Personal Satisfaction is another factor. Working in a library is a rewarding experience. Librarians can make a difference in the lives of those they serve. They help people of all ages find the resources and information they need and, in doing so, help to make the world a better place.

Other Information Professions

In addition to working as a professional librarian, there are many other roles. Graduates can pursue positions and other career paths in a specialized area or similar field. They can work for public libraries, government agencies, and private libraries.

  • Chief Information Officer (CIO)
  • Associate Professor
  • Program Director
  • Media Collections Specialists
  • Instruction Librarian
  • Metadata Librarian
  • Public Librarians
  • Digital Archivist / Archives Management
  • Library Technician
  • Digital Preservation
  • Law Librarian

Library Science Job Outlook

The career outlook for library science is positive, and the field is expected to grow over the next decade. The Bureau of Labor Statistics (BLS) projects that job opportunities for these professionals will increase by 6% between 2021 and 2031. This rate is slightly higher than the average rate of growth across all occupations (4%).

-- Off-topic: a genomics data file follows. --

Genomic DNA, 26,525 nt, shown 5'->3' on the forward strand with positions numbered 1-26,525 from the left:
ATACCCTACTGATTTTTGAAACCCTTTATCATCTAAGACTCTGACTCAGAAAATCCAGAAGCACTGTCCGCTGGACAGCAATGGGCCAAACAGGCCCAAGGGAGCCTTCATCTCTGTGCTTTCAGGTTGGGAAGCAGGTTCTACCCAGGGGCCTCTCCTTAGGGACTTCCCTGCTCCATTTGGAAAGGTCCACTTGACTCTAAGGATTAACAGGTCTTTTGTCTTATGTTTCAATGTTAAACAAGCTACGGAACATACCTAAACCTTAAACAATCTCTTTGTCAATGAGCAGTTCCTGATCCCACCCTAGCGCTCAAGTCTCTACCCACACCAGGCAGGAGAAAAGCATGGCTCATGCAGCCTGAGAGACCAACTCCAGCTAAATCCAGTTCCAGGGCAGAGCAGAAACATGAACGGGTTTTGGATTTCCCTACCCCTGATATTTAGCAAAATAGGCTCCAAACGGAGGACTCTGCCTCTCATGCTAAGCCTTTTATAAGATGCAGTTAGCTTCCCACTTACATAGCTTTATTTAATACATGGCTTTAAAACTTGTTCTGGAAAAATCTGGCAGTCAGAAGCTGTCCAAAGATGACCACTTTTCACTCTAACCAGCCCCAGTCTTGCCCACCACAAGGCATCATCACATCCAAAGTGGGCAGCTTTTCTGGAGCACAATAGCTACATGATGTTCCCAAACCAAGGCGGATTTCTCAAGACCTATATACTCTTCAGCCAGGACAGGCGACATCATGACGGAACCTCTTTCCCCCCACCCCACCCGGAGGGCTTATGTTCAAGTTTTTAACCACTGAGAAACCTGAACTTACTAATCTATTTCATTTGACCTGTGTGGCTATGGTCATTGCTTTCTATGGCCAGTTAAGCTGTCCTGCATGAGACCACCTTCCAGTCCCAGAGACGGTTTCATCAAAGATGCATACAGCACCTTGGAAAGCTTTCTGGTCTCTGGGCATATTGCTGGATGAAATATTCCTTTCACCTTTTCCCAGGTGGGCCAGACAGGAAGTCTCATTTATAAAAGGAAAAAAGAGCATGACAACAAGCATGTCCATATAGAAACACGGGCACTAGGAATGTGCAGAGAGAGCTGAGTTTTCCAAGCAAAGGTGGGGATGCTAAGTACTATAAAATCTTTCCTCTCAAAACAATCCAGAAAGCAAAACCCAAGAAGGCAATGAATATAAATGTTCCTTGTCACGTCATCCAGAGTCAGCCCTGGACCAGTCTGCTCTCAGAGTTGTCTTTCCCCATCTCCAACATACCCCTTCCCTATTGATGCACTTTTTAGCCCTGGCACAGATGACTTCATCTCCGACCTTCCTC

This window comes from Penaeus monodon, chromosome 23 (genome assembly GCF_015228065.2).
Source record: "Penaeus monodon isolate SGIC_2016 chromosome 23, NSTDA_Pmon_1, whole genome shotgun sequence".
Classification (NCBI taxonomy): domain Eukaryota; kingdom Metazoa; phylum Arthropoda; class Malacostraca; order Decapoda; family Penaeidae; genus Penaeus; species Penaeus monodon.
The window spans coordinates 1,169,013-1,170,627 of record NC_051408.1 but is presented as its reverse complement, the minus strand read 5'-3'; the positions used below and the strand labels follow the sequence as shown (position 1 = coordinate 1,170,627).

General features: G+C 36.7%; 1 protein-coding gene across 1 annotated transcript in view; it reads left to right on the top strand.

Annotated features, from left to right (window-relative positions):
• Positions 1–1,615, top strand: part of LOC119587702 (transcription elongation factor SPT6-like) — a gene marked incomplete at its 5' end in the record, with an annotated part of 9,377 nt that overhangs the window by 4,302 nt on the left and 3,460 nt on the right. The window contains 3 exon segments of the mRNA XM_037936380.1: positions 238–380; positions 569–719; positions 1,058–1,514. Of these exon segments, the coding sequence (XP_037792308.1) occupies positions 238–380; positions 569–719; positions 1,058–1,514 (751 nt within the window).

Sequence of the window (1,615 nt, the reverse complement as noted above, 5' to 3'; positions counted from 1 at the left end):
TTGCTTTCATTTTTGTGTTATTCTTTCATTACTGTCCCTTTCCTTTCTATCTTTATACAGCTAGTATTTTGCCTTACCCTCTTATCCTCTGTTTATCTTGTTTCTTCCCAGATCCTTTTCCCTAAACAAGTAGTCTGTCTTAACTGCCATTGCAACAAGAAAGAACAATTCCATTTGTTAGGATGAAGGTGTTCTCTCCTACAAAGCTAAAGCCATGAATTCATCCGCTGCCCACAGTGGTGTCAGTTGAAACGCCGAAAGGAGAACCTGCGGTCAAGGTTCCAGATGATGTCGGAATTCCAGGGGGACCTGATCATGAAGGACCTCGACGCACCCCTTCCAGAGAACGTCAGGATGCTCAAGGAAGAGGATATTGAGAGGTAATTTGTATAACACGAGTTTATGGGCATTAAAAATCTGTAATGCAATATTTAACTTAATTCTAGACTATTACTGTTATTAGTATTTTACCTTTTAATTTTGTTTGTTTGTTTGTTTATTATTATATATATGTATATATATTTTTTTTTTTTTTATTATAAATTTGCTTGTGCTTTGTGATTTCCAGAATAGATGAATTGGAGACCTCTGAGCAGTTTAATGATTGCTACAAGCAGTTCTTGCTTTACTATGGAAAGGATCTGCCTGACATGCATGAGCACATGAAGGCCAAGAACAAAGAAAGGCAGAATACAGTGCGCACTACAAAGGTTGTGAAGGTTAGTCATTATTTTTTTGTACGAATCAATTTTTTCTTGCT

As technology evolves, library science professionals with library science knowledge and tech skills are increasingly crucial to help libraries provide access to digital content. Additionally, the growing demand for access to information and resources will likely drive the need for librarians to create and manage digital collections.

Other library science-related roles are also expected to grow in demand. These include library technicians, library assistants, library media specialists, and library and information science professionals. Overall, career prospects remain strong, and the field is expected to grow over the next decade.

Library and Information Science

Master’s Degree in Library Science

The most popular library science program is at the graduate level. A graduate library science degree focuses on library and information science principles and practices. These library science programs teach students the knowledge and skills to become practical librarians and technicians.